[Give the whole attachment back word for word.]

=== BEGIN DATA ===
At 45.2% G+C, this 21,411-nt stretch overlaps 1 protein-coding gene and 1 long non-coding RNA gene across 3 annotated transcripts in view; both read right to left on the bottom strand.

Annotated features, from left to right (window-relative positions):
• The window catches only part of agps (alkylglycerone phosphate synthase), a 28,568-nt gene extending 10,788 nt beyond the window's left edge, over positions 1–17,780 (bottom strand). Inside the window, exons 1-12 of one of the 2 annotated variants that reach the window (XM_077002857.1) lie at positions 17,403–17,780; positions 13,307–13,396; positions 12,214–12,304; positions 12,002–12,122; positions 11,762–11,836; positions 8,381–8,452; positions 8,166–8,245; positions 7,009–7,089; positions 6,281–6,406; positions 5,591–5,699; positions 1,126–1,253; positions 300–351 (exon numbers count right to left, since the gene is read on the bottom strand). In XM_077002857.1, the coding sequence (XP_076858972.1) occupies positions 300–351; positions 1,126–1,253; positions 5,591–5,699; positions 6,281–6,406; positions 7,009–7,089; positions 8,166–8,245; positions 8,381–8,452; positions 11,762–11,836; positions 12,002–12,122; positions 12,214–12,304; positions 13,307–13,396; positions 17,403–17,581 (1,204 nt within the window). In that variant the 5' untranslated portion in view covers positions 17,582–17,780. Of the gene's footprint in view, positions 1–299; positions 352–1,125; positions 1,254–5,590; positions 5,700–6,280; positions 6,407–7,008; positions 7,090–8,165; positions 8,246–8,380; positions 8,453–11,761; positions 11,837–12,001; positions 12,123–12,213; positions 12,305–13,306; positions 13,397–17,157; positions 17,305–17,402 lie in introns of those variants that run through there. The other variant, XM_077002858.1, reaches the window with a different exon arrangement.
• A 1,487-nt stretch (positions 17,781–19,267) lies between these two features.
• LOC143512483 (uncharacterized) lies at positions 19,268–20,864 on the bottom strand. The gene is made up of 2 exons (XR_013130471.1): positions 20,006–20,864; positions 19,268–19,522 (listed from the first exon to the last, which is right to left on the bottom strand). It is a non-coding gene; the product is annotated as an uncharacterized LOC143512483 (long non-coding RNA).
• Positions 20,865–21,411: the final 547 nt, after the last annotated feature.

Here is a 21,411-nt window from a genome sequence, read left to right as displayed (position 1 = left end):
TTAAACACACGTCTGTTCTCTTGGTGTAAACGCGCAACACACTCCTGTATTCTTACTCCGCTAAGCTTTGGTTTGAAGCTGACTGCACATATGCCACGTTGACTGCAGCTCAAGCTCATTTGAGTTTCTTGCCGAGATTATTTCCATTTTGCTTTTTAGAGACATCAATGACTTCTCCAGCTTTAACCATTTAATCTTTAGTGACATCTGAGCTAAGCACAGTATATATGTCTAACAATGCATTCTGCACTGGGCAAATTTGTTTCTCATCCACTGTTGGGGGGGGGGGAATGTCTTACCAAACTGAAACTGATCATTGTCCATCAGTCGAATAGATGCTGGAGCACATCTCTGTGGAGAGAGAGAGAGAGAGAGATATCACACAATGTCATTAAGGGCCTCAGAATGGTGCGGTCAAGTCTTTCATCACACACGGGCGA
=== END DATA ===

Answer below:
At 45.2% G+C, this 21,411-nt stretch overlaps 1 protein-coding gene and 1 long non-coding RNA gene across 3 annotated transcripts in view; both read right to left on the bottom strand.

Annotated features, from left to right (window-relative positions):
• The window catches only part of agps (alkylglycerone phosphate synthase), a 28,568-nt gene extending 10,788 nt beyond the window's left edge, over positions 1–17,780 (bottom strand). Inside the window, exons 1-12 of one of the 2 annotated variants that reach the window (XM_077002857.1) lie at positions 17,403–17,780; positions 13,307–13,396; positions 12,214–12,304; positions 12,002–12,122; positions 11,762–11,836; positions 8,381–8,452; positions 8,166–8,245; positions 7,009–7,089; positions 6,281–6,406; positions 5,591–5,699; positions 1,126–1,253; positions 300–351 (exon numbers count right to left, since the gene is read on the bottom strand). In XM_077002857.1, the coding sequence (XP_076858972.1) occupies positions 300–351; positions 1,126–1,253; positions 5,591–5,699; positions 6,281–6,406; positions 7,009–7,089; positions 8,166–8,245; positions 8,381–8,452; positions 11,762–11,836; positions 12,002–12,122; positions 12,214–12,304; positions 13,307–13,396; positions 17,403–17,581 (1,204 nt within the window). In that variant the 5' untranslated portion in view covers positions 17,582–17,780. Of the gene's footprint in view, positions 1–299; positions 352–1,125; positions 1,254–5,590; positions 5,700–6,280; positions 6,407–7,008; positions 7,090–8,165; positions 8,246–8,380; positions 8,453–11,761; positions 11,837–12,001; positions 12,123–12,213; positions 12,305–13,306; positions 13,397–17,157; positions 17,305–17,402 lie in introns of those variants that run through there. The other variant, XM_077002858.1, reaches the window with a different exon arrangement.
• A 1,487-nt stretch (positions 17,781–19,267) lies between these two features.
• LOC143512483 (uncharacterized) lies at positions 19,268–20,864 on the bottom strand. The gene is made up of 2 exons (XR_013130471.1): positions 20,006–20,864; positions 19,268–19,522 (listed from the first exon to the last, which is right to left on the bottom strand). It is a non-coding gene; the product is annotated as an uncharacterized LOC143512483 (long non-coding RNA).
• Positions 20,865–21,411: the final 547 nt, after the last annotated feature.

Here is a 21,411-nt window from a genome sequence, read left to right as displayed (position 1 = left end):
TTAAACACACGTCTGTTCTCTTGGTGTAAACGCGCAACACACTCCTGTATTCTTACTCCGCTAAGCTTTGGTTTGAAGCTGACTGCACATATGCCACGTTGACTGCAGCTCAAGCTCATTTGAGTTTCTTGCCGAGATTATTTCCATTTTGCTTTTTAGAGACATCAATGACTTCTCCAGCTTTAACCATTTAATCTTTAGTGACATCTGAGCTAAGCACAGTATATATGTCTAACAATGCATTCTGCACTGGGCAAATTTGTTTCTCATCCACTGTTGGGGGGGGGGGAATGTCTTACCAAACTGAAACTGATCATTGTCCATCAGTCGAATAGATGCTGGAGCACATCTCTGTGGAGAGAGAGAGAGAGAGAGATATCACACAATGTCATTAAGGGCCTCAGAATGGTGCGGTCAAGTCTTTCATCACACACGGGCGA